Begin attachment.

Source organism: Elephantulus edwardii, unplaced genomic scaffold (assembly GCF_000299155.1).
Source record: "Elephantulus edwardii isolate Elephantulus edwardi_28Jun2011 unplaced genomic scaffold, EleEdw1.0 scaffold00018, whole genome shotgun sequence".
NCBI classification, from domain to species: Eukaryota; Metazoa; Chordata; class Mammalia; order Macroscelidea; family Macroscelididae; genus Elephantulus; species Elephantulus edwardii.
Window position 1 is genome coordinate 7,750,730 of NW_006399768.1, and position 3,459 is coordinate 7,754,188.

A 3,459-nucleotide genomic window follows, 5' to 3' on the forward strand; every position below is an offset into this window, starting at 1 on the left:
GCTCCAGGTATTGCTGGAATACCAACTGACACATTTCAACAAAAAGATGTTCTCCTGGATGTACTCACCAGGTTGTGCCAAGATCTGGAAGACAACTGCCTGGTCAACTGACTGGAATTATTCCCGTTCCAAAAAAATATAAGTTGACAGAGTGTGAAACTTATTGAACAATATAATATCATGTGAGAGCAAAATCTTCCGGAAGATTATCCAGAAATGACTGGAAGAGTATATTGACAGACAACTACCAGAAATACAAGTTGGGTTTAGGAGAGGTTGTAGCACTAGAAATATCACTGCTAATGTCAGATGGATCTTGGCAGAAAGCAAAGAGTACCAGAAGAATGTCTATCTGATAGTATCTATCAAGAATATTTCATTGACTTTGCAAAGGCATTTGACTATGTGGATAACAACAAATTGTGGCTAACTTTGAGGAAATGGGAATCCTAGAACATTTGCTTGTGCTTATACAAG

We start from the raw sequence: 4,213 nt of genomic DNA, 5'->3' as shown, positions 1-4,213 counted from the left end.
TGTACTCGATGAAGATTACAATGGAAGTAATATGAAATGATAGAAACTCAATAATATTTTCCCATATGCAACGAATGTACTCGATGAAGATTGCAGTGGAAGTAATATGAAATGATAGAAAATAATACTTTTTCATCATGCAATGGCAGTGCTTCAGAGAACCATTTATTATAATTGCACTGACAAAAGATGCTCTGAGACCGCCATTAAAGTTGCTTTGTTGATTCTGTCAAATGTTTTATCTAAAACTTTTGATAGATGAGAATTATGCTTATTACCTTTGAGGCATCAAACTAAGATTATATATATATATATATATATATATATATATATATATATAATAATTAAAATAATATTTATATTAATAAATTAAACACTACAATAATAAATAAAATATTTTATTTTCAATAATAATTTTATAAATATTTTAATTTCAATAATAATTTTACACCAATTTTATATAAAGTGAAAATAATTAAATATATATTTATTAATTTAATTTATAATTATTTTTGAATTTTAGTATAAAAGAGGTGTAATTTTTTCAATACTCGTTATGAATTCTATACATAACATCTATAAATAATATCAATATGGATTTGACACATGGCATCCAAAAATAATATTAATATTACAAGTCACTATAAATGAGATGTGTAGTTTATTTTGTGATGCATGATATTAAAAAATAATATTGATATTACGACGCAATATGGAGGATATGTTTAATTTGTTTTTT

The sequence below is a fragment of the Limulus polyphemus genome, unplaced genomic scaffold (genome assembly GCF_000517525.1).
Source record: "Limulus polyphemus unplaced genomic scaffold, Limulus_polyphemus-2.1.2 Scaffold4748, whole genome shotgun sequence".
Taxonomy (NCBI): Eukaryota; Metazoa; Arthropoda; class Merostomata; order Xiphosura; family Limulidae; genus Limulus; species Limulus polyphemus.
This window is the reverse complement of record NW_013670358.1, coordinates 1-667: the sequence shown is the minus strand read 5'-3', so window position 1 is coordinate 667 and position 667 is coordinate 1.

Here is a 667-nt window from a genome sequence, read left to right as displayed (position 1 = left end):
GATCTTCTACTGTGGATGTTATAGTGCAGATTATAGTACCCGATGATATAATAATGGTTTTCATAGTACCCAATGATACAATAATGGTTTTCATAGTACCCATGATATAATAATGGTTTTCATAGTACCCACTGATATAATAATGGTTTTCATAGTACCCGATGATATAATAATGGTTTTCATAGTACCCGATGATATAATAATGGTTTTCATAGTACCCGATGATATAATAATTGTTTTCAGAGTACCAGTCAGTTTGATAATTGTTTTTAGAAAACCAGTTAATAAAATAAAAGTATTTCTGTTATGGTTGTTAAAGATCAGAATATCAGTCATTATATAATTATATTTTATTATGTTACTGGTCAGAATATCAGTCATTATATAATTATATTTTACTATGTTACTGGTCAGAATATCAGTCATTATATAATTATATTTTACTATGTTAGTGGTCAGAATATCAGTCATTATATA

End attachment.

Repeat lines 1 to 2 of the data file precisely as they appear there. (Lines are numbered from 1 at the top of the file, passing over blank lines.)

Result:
Source organism: Elephantulus edwardii, unplaced genomic scaffold (assembly GCF_000299155.1).
Source record: "Elephantulus edwardii isolate Elephantulus edwardi_28Jun2011 unplaced genomic scaffold, EleEdw1.0 scaffold00018, whole genome shotgun sequence".